Chase's colleague, Justice James Iredell, agreed that legislative powers are necessarily finite, and subject to judicial review:
If, then, a government, composed of legislative, executive and judicial departments, were established, by a constitution which imposed no limits on the legislative power, the consequence would inevitably be, that whatever the legislative power chose to enact, would be lawfully enacted, and the judicial power, could never interpose to pronounce it void. It is true, that some speculative jurists have held, that a legislative act against natural justice must, in itself, be void; but I cannot think that, under such a government any court of justice would possess a *516 power to declare it so . . . .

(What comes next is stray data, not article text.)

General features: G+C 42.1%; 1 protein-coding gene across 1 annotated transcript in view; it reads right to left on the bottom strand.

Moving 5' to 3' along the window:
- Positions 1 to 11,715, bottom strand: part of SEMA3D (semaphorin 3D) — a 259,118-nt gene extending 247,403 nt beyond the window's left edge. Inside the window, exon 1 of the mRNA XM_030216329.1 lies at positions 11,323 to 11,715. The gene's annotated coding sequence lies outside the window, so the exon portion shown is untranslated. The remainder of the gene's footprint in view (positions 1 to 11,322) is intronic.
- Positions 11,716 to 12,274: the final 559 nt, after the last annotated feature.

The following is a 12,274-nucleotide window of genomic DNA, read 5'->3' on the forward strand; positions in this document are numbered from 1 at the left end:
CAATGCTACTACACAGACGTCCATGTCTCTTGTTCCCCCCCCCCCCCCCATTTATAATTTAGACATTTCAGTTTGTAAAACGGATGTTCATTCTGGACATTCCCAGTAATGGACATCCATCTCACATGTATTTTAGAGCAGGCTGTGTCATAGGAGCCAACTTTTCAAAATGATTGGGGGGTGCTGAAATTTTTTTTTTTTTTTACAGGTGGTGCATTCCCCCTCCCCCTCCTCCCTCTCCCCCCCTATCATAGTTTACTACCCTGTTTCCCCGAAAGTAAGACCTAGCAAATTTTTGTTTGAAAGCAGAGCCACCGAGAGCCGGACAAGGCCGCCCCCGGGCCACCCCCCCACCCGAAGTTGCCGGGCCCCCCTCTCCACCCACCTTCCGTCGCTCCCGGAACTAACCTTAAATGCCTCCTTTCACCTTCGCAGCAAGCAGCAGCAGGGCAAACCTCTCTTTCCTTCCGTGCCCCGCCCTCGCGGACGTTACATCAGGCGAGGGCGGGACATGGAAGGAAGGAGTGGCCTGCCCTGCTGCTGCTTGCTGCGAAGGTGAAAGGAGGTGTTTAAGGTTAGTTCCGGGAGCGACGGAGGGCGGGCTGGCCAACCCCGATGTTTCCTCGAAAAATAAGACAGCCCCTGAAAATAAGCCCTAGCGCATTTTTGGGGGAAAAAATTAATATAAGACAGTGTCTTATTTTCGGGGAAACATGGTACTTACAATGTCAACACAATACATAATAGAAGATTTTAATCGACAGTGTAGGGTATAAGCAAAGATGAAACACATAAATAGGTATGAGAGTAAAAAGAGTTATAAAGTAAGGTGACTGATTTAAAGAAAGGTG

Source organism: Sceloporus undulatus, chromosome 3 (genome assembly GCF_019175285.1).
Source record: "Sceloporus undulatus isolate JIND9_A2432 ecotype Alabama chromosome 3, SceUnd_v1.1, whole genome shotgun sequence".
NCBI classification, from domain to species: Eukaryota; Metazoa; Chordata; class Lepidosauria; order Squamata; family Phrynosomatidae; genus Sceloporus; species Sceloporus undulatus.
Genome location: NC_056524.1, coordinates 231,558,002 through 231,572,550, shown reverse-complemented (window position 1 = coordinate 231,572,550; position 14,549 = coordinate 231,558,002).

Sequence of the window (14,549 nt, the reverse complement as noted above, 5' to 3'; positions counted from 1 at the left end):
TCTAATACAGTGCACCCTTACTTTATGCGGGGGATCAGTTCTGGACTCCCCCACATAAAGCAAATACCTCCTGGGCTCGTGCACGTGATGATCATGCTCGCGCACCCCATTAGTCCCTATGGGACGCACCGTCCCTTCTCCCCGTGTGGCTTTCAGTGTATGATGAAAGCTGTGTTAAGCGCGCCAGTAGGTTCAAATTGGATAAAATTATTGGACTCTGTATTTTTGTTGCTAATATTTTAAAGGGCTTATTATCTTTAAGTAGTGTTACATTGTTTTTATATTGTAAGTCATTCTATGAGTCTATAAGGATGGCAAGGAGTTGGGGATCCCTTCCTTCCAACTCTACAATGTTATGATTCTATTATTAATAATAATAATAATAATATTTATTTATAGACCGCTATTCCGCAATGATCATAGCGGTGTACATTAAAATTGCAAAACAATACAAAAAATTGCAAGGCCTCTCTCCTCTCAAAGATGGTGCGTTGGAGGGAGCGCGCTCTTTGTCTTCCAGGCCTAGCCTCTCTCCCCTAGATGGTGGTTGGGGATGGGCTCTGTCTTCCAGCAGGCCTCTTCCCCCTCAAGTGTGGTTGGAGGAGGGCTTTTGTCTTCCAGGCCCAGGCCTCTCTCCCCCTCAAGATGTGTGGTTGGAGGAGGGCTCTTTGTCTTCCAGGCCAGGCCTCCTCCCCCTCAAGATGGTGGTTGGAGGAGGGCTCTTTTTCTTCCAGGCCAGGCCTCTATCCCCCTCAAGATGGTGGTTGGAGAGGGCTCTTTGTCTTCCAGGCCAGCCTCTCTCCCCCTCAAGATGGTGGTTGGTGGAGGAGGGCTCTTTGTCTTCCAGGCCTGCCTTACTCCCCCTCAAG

In order, therefore, to guard against so great an evil, it has been the policy of all the American states, which have, individually, framed their state constitutions, since the revolution, and of the people of the United States, when they framed the federal constitution, to define with precision the objects of the legislative power, and to restrain its exercise within marked and settled boundaries . . . . There are then two lights, in which the subject can be viewed. 1st. If the legislature pursue the authority delegated to them, their acts are valid. 2d. If they transgress the boundaries of that authority, their acts are invalid. [FN10]
Or, as Iredell had said earlier, before joining the Court, a constitution is "a declaration of particular powers by the people to their representatives, for particular purposes. It may be considered as a great power of attorney, under which no power can be exercised but what is expressly given." [FN11]